Their livestock usually consisted of llamas, alpacas, ducks, and even dogs. Over time, their agricultural prowess grew, and they began cultivating and harvesting Cotton. Steadily, textiles became a central part of their culture, and in addition to Cotton, they also used alpaca and llama wool.
Nobility, Their Responsibilities, and The Common Man
The nobility and their children received an education that the ordinary people did not; the system educated boys based on the Inca language Quechua. Boys also learned about religion and the Quipu-the Incas way of keeping tabs on population and food supplies.
Teachers also passed on history to boys during their schooling; women received a different type of education. Girls with talent and beauty were chosen from villages and trained in spinning, weaving, cooking, chicha-making (beer), and religion. After their training, they were sent to serve the rulers or work in temples.
While the nobility did enjoy many perks that the ordinary people did not, they also had responsibilities. The ruling class was obligated to take care of the less fortunate.
Common people were not allowed to own more goods than they needed and, by law, could only wear plain clothes.
The ordinary people also lived outside important cities like Cuzco; conquered people joined this class and usually became farmers, and artisan-if they had skills, worked in the mines or joined the army.
The Inca Empire: Infrastructure
The Inca people were great architects and engineers and constructed some of their time’s most impressive buildings and roads. They are most known for their use of stone masonry, a technique in which they shaped large stones to fit together without mortar.
This is evident in sites like Machu Picchu and Ollantaytambo. The Inca people also created a complex system of roads and bridges that spanned the entire empire; this is especially impressive given the mountainous terrain.
Their European conquerors also marveled at their hydraulic systems like canals, cisterns, terraces, and aqueducts which, like their roads, were of arguably better quality than European infrastructure at the time.
Even though mountainous ranges like the Andes could prove challenging for survival, the Inca Empire didn’t seem to slow down because of it. Their cities were in great shape and impressed the conquistadors. While the Incas didn’t know how to work iron yet, the wealth of gold in their cities and palaces made up for it.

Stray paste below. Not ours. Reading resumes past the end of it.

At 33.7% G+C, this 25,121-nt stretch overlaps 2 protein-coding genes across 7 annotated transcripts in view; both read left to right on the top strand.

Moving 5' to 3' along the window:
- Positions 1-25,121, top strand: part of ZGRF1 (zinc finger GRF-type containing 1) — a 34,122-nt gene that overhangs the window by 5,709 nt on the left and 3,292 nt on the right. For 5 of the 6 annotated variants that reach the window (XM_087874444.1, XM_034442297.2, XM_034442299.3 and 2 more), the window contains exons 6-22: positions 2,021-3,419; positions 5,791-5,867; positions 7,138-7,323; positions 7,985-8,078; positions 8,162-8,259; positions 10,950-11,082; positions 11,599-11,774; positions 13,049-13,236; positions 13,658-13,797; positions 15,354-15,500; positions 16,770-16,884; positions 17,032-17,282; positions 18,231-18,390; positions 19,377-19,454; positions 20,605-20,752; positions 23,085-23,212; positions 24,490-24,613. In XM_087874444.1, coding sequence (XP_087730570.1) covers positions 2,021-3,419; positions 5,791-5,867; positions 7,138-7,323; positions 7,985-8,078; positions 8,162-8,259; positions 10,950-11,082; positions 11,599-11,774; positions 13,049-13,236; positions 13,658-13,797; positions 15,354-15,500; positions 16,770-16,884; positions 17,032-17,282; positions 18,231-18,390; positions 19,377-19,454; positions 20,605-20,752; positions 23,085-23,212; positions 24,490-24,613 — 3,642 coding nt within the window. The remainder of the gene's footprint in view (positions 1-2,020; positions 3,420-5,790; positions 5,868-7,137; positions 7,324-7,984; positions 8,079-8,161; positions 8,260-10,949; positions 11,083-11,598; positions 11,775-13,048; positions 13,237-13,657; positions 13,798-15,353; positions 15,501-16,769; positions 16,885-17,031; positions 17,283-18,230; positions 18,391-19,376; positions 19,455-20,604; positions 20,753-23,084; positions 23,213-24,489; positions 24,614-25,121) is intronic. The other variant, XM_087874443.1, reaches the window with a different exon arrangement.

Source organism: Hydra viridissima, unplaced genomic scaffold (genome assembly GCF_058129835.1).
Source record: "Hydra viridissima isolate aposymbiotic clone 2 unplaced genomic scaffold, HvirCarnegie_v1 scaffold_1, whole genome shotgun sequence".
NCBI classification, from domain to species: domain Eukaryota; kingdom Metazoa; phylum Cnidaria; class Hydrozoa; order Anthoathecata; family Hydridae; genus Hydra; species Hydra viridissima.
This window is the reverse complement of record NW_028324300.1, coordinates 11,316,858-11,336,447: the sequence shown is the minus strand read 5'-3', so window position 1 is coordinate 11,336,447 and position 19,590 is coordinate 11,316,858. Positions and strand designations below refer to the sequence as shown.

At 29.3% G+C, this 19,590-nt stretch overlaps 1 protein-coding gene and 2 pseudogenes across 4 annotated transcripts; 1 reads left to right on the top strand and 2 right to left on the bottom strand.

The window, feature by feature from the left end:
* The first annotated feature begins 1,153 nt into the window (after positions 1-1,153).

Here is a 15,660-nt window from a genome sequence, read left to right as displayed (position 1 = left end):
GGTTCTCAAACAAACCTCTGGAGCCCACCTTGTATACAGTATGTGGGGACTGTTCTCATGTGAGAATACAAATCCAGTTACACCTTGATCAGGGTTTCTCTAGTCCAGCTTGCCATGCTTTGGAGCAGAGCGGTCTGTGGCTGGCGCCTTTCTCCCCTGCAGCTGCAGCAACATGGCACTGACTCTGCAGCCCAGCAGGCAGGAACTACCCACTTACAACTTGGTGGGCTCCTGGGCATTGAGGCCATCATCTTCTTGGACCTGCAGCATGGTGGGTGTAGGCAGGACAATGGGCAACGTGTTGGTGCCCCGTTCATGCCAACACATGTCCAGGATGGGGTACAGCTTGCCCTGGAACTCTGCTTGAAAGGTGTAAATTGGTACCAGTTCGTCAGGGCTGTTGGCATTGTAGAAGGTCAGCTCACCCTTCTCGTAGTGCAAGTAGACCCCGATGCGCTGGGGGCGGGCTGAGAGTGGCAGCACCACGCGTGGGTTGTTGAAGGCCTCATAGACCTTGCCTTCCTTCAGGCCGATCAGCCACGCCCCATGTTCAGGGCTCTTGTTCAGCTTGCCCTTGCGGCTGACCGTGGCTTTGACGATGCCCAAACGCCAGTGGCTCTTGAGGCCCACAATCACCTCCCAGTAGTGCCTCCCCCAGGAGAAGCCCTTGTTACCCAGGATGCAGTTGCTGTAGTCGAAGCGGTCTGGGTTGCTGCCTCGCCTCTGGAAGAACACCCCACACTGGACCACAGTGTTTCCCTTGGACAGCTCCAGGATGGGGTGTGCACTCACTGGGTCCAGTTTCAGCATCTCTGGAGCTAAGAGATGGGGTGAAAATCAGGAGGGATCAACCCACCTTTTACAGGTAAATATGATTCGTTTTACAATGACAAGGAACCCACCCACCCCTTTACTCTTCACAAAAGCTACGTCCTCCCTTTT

Their society didn’t use the wheel, so their civilization thrived off the backs of their citizens. Runners would carry goods along the road and stop at regular buildings staged at intervals along the roads; they could be reached in a day and acted as inns. Also staged along these roads were some of their most important buildings, known as Qullqa.
Qullqa were storage warehouses where the Inca would store their extra food, textiles, and other valuables. They were near mines or other places where workers extracted raw materials.
The Inca also had a great military and conquered many surrounding societies; these warehouses supported military and state activities. Essentially, these warehouses would supply the people with anything they needed, and the Incas used a barter system as they did not have a central currency.
The Inca religion was polytheistic and revolved around worshiping natural forces like the sun, moon, and stars. They believed that these forces had an impact on their daily lives and thus, deserved to be respected.
However, the Inca people also believed in fetishism-spiritual power and essence to animate and inanimate objects, animism; the main god Viracocha created everything, but the Incas thought they came from Inti, the sun god.
Life in the Inca Empire
The Inca Empire was highly advanced. They had an excellent infrastructure and religious system that helped support their society. They were also hard-working architects and engineers. While their culture didn’t use simple tools like the wheel, they made up for it in other ways.
Unfortunately, the Spanish conquistadors destroyed most records of their empire, but we can still learn about their way of life through what remains. Despite its short existence, the Inca Empire would have been a decent live.